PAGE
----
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Budget 2015: Will it design minimum government, maximum governance?

By M R Venkatesh
February 18, 2015 09:48 IST
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Planning, determining input costs and monitoring the functioning of the industry in these days of liberalisation and globalisation? With such cluttered thinking, archaic vision and muddled thinking can it deliver? No wonder India’s total export is approximately $300 billion when China exports approximately $300 bn of textiles alone!

Image: India’s total export is approximately $300 billion when China exports approximately $300 bn of textiles alone! Photograph: Anindito Mukherjee/Reuters

The ministry of textiles, it may be noted, is “responsible” for policy formulation, planning, development, export promotion and trade regulation of the textiles industry. And this includes all natural and manmade fibres that go into the making of textiles, clothing and handicrafts.

To effectuate this, the ministry is headed by a secretary, who is assisted by four joint secretaries, the Development Commissioners for Handlooms and Handicrafts, the economic advisor, the textiles commissioner and the jute commissioner.

The ministry has the “vision” to build state-of-the-art production capacities in India and achieve a pre-eminent global standing in manufacture and export of all types of textiles, jute, silk, cotton and wool and develop handlooms and handicrafts sector.

The ministry further claims that it “strives to make available adequate raw material to all sectors, to augment the production of fabrics at reasonable prices, to lay down guidelines for a planned and harmonious growth of various sectors, and to monitor the techno-economic status of the industry.”

Planning, determining input costs and monitoring the functioning of the industry in these days of liberalisation and globalisation? With such cluttered thinking, archaic vision and muddled thinking can it deliver? No wonder India’s total export is approximately $300 billion when China exports approximately $300 bn of textiles alone!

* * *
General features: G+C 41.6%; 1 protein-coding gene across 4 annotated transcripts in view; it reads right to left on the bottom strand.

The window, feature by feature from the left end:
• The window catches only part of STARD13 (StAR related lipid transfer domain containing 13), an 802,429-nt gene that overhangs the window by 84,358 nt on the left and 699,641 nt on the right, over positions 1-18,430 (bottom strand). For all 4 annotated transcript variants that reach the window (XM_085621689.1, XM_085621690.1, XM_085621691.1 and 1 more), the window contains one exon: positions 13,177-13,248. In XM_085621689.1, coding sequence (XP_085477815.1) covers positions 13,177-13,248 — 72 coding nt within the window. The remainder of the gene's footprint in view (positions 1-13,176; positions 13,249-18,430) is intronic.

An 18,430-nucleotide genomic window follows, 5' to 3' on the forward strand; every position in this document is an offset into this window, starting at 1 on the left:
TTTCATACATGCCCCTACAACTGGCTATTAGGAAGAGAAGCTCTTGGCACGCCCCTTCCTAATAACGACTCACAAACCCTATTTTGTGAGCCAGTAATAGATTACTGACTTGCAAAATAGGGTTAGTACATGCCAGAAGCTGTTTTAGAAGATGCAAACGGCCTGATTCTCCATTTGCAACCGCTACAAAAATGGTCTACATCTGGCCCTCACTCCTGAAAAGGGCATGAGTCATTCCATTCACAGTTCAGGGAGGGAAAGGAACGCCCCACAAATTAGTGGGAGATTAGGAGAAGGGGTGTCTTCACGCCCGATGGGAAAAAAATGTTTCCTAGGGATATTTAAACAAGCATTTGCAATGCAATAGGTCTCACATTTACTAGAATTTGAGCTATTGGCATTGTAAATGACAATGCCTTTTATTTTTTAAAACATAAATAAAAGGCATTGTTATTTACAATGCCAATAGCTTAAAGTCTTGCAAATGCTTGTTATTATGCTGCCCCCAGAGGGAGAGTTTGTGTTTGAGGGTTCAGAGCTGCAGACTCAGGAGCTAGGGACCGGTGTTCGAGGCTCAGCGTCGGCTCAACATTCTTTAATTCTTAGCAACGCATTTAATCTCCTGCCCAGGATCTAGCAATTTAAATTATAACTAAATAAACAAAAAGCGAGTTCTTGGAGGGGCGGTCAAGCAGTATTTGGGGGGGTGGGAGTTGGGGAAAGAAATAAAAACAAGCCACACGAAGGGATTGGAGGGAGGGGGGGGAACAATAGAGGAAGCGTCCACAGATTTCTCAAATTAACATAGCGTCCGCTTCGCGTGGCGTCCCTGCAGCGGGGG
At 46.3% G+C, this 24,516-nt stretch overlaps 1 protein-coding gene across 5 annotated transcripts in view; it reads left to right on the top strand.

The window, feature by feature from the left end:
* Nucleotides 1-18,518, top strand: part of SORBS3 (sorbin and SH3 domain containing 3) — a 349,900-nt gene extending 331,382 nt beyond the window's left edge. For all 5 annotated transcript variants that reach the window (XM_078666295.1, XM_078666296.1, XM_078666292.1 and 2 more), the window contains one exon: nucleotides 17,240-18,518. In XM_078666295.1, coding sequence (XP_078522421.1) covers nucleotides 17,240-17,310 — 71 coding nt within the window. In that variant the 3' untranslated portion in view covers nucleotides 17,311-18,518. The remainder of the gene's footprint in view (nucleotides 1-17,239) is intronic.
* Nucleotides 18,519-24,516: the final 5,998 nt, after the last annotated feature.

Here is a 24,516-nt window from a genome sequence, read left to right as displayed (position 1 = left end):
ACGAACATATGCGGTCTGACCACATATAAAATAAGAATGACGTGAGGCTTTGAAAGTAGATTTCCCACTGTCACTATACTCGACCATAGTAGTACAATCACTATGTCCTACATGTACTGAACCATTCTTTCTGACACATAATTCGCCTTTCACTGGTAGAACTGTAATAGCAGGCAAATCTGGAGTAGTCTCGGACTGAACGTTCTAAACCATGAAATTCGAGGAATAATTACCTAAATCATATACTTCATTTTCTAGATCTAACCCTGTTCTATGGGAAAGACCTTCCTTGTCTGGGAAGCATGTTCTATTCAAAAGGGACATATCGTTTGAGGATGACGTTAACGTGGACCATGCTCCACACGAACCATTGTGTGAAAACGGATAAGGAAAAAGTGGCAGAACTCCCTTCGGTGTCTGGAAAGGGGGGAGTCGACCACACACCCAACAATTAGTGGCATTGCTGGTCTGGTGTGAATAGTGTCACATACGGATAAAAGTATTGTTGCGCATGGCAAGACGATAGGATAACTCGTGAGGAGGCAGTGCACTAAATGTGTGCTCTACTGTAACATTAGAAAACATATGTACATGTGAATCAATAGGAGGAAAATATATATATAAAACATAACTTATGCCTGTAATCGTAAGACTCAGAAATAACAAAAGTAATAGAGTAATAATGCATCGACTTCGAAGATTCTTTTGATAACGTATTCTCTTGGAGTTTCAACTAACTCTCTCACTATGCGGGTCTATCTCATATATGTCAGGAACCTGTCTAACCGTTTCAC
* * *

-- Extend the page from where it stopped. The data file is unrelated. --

Forget China for a moment. Bangladesh and Vietnam are two countries that had much lower apparel exports than India in 2006-07 and have whizzed past us by 2013-14. Industry experts tell me that not a gram of cotton is grown in these two countries. Yet, they export more than India in apparels is a telling commentary on the governance in India.

Why then a separate textile ministry? Why have a secretary? Why a platoon of officers then cannot ensure we compete even with lowly Bangladesh and Vietnam, especially given the fact that they grow no cotton? For its sheer incompetency, lack of vision and failed mission should it not be closed?

But if you thought textile ministry was solely responsible for the stunted growth of our textile industry, hang on.

Mission impossible?

Image: Bangladesh and Vietnam export more apparels compared to India evrn when they grow no cotton. Photograph: Akhtar Soompro/Reuters

The Textile Committee is an establishment created by an act of Parliament in the early sixties. By virtue of Section 3 of the Act, the Textiles Committee is a statutory body. Now pray what are its functions?

The Textiles Committee’s main objective is to ensure the quality of textiles and textile machinery both for internal consumption and export purposes. Now isn’t it familiar to the avowed aims and objectives of the Textiles Ministry itself? If so, why a separate Textile Committee?

Needless to emphasise this Committee is under administrative control of Ministry of Textiles and comprises 29 members (representing various Textile Federations, Export Promotion Councils etc, which are as is their wont at war with each and collectively working at cross-purposes with textiles ministry) with absolute power to mar but no responsibility to the progress of textile industry.

Given this organisational set-up can we ever hope to succeed textiles globally? With such multitude of organisations and in the absence of unity of command can we ever hope to be a global power?

Now if you thought that this was all over, let me hasten to add that there is yet another organisation – the office of Textiles Commissioner. Established in 1943 during the Second World War (yes this office is of WWII vintage!) the Office of Textile Commissioner is mandated to arrange the supply of cloth to the defence forces as well as civilian population! Hilarious isn’t it?

Post World War II, the Textile Commissioner was given the regulatory function of administering the prices, distribution and control of certain varieties of cloth meant for civilian consumption in the post-war conditions of scarcity. Now where is the scarcity? Administered Prices? Need to control distribution?

Yet this office continues with all regalia – fully funded out of taxes paid by you and me.

Nevertheless the Textile Commissioner’s office over a period of time claims to have “assumed a developmental role and has contributed towards modernisation and holistic all round growth of diversified and broad based textile industry.” Further it adds “this office formulates and implements various schemes of the government in an industry friendly manner.”